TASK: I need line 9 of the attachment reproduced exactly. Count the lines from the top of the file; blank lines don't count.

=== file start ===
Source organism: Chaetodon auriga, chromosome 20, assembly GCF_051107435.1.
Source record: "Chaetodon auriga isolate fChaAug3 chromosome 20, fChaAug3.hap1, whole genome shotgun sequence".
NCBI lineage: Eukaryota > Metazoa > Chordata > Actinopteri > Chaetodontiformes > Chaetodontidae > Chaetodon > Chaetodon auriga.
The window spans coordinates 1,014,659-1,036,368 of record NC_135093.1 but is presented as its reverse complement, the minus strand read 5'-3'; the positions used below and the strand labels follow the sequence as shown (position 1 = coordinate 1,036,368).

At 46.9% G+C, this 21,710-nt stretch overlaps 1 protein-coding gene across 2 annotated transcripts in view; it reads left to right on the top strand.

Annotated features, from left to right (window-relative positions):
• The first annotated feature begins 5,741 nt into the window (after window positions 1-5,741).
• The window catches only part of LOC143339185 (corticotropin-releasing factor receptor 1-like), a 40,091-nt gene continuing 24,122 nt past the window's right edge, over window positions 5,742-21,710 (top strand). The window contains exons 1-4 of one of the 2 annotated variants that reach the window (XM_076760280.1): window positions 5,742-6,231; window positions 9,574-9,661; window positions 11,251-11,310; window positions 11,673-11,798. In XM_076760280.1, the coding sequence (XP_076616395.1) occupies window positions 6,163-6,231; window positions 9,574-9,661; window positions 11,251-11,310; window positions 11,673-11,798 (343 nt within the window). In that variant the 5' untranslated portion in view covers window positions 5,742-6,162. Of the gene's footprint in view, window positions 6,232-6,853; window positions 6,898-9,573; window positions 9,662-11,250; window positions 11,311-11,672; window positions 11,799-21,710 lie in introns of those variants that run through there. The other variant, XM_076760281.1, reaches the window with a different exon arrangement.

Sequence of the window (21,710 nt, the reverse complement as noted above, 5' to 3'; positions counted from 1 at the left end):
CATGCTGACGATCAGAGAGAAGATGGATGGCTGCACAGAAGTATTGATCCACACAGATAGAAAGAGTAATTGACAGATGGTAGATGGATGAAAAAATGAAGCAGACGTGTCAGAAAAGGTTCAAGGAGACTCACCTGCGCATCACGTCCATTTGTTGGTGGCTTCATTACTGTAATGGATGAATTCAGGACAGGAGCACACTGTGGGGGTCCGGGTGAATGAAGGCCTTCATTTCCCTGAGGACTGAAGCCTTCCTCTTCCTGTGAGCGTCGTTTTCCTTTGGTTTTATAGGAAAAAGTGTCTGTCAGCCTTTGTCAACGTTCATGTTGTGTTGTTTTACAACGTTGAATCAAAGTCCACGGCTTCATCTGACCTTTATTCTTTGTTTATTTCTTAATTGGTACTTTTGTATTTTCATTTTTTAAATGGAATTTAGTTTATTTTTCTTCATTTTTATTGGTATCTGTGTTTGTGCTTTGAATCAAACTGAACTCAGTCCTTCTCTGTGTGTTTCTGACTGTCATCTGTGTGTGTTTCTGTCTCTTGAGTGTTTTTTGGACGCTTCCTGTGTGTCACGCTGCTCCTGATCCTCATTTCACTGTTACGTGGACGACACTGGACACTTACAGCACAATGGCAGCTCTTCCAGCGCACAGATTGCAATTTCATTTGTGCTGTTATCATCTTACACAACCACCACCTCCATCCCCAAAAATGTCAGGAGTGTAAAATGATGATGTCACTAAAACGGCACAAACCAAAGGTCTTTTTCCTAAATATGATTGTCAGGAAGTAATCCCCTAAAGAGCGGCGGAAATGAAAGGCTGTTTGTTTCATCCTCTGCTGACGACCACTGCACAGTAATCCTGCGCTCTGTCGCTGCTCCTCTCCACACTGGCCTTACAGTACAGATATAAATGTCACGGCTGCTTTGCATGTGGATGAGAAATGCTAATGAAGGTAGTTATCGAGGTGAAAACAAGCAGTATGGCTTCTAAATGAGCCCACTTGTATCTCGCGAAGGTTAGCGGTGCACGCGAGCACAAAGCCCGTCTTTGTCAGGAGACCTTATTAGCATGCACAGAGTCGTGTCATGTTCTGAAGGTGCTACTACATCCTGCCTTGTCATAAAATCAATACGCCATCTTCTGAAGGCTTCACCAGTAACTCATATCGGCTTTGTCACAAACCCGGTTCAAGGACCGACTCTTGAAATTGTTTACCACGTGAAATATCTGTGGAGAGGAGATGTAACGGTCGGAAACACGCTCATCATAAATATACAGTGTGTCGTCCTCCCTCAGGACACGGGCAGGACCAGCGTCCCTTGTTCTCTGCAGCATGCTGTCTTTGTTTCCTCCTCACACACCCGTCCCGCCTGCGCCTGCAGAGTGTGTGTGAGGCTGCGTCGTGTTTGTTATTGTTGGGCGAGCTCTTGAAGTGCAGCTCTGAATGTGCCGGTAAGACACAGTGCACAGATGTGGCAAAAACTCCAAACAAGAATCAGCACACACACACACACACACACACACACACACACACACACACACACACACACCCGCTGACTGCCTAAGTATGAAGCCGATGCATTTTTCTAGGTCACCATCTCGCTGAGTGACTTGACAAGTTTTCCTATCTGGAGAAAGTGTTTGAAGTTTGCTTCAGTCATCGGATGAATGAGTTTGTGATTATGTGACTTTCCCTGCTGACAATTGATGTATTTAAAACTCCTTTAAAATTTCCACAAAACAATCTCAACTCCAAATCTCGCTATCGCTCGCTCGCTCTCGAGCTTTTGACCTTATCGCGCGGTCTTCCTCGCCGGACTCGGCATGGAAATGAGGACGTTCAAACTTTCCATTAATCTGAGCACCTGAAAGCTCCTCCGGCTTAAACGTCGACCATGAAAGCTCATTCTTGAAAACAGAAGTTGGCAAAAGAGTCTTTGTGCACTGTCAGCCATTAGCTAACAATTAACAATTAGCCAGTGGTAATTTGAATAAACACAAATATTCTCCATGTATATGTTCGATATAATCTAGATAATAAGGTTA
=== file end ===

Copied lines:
Sequence of the window (21,710 nt, the reverse complement as noted above, 5' to 3'; positions counted from 1 at the left end):